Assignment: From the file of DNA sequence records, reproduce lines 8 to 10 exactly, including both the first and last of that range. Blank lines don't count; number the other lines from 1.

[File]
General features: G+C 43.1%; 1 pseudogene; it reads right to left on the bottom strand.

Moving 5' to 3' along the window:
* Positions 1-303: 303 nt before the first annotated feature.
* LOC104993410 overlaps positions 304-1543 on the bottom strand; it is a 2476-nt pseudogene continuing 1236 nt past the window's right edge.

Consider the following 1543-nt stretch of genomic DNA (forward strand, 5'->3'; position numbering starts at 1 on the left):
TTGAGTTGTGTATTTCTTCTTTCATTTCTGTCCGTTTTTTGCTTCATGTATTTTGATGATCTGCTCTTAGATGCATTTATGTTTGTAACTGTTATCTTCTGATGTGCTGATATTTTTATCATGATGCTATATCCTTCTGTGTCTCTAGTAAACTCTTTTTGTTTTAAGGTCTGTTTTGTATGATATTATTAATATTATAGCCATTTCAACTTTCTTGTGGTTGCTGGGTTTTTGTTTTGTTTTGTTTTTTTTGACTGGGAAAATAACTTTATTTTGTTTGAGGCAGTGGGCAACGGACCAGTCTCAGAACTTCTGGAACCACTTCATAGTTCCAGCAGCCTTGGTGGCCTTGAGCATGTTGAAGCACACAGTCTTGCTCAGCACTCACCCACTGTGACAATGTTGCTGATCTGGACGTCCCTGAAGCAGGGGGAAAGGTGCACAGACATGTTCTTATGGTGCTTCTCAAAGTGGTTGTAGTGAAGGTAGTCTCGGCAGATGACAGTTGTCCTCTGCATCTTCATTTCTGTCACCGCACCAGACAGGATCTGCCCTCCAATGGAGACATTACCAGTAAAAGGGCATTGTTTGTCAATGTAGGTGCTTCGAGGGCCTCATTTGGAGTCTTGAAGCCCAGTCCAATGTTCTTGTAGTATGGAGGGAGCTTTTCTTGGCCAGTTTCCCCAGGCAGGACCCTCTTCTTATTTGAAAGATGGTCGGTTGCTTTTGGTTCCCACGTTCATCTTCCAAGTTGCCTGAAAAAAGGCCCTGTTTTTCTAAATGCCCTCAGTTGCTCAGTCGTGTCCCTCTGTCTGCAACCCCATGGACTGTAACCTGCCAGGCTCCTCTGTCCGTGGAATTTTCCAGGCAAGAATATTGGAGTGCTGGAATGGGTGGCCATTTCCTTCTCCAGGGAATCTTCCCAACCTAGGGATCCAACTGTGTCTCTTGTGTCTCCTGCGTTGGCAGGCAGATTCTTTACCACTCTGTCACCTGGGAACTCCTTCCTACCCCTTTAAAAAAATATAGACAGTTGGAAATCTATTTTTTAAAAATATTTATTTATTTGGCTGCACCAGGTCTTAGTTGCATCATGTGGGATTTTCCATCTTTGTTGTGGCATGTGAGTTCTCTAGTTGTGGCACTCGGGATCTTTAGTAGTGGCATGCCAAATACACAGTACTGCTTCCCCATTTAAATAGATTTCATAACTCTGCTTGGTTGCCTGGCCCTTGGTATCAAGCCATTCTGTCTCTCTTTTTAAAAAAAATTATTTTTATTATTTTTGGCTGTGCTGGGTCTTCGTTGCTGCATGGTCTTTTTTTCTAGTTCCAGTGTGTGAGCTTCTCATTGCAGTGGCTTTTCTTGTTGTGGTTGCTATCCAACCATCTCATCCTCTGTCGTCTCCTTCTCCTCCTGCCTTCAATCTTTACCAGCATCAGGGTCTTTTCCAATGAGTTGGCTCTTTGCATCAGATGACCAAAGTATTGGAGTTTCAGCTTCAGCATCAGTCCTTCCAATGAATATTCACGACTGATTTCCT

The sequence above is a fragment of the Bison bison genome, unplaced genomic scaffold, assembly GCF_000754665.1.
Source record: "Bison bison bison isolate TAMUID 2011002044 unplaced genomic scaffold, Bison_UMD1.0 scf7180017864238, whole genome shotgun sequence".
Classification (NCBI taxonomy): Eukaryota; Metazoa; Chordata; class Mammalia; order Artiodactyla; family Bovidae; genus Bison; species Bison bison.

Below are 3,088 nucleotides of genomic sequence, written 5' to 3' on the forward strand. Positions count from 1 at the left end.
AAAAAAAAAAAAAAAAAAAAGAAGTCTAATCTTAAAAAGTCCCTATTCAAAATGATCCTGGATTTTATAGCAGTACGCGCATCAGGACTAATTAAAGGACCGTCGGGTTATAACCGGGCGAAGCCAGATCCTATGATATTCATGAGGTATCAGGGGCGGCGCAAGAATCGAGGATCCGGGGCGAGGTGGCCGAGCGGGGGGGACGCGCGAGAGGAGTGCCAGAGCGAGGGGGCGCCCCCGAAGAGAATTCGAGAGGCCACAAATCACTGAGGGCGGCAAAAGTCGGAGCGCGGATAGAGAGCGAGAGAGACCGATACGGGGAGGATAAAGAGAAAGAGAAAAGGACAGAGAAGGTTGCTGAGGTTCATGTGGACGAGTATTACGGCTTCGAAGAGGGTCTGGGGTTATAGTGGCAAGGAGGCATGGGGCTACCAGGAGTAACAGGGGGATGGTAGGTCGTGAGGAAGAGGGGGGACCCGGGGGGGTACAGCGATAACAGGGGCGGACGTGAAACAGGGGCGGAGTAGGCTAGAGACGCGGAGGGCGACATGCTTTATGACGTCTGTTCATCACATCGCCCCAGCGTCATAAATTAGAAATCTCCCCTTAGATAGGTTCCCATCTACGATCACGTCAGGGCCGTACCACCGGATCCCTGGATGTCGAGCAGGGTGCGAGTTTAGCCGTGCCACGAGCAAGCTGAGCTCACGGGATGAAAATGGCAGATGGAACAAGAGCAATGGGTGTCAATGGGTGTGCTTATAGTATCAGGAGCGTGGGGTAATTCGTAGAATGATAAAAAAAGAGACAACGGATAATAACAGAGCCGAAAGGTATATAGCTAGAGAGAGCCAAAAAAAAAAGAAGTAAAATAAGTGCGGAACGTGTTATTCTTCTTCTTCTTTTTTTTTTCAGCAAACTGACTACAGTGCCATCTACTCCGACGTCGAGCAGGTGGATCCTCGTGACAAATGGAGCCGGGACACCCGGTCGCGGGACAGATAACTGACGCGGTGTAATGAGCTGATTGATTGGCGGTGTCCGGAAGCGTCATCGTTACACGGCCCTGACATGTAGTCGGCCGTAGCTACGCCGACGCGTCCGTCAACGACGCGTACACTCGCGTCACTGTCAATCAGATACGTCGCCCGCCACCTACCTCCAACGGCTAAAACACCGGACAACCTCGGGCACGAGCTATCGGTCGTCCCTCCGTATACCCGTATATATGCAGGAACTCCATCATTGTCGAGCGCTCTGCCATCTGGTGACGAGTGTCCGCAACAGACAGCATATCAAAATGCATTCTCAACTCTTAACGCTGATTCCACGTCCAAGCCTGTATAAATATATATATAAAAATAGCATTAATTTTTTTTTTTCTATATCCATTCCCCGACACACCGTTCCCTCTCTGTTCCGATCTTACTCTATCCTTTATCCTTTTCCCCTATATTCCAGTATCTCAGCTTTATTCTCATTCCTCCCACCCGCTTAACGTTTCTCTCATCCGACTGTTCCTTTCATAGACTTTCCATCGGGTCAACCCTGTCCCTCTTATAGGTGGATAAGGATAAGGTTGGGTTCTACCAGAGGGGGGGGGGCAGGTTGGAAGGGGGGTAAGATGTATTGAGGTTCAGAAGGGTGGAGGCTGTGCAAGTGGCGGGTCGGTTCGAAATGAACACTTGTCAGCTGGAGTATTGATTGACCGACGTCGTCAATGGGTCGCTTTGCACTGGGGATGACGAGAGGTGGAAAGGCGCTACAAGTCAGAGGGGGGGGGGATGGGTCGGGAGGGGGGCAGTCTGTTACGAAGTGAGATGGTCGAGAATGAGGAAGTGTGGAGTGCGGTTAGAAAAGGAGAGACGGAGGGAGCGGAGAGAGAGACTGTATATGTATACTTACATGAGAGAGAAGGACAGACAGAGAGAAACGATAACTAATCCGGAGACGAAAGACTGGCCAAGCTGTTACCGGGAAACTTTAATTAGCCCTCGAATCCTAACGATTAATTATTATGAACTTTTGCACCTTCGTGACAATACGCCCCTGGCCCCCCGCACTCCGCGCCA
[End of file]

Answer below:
Source record: "Bison bison bison isolate TAMUID 2011002044 unplaced genomic scaffold, Bison_UMD1.0 scf7180017864238, whole genome shotgun sequence".
Classification (NCBI taxonomy): Eukaryota; Metazoa; Chordata; class Mammalia; order Artiodactyla; family Bovidae; genus Bison; species Bison bison.

Below are 3,088 nucleotides of genomic sequence, written 5' to 3' on the forward strand. Positions count from 1 at the left end.